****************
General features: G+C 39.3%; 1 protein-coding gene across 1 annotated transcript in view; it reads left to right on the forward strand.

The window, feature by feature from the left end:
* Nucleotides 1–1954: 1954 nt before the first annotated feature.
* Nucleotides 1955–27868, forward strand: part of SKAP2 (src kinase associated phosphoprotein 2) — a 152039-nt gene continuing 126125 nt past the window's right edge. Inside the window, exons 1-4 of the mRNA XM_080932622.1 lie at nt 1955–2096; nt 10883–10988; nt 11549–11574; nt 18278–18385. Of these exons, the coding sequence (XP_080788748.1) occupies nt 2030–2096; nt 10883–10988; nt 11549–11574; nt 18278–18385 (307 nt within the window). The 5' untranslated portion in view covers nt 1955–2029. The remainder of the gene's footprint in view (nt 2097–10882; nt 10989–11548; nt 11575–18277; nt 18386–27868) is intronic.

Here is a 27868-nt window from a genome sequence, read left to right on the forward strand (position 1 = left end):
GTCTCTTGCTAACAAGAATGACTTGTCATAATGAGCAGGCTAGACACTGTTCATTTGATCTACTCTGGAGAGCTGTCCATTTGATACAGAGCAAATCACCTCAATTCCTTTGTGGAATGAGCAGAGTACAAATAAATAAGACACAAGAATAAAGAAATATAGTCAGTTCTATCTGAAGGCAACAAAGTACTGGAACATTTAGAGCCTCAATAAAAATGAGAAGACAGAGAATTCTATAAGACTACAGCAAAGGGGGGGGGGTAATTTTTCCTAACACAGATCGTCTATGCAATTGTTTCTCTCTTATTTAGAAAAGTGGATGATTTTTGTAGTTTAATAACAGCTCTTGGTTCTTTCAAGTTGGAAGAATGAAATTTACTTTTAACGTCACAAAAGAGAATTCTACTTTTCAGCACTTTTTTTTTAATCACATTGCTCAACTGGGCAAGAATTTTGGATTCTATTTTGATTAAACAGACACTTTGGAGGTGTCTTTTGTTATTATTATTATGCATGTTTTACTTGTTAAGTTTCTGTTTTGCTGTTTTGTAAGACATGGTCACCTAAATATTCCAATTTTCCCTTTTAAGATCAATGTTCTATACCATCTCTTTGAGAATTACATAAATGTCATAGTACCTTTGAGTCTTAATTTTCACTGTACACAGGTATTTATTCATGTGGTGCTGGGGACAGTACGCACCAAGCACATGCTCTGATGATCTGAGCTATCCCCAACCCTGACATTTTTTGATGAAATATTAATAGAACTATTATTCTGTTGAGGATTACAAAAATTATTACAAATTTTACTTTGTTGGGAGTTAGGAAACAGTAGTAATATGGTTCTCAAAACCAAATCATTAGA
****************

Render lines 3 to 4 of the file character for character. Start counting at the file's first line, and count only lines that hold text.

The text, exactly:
* Nucleotides 1–1954: 1954 nt before the first annotated feature.
* Nucleotides 1955–27868, forward strand: part of SKAP2 (src kinase associated phosphoprotein 2) — a 152039-nt gene continuing 126125 nt past the window's right edge. Inside the window, exons 1-4 of the mRNA XM_080932622.1 lie at nt 1955–2096; nt 10883–10988; nt 11549–11574; nt 18278–18385. Of these exons, the coding sequence (XP_080788748.1) occupies nt 2030–2096; nt 10883–10988; nt 11549–11574; nt 18278–18385 (307 nt within the window). The 5' untranslated portion in view covers nt 1955–2029. The remainder of the gene's footprint in view (nt 2097–10882; nt 10989–11548; nt 11575–18277; nt 18386–27868) is intronic.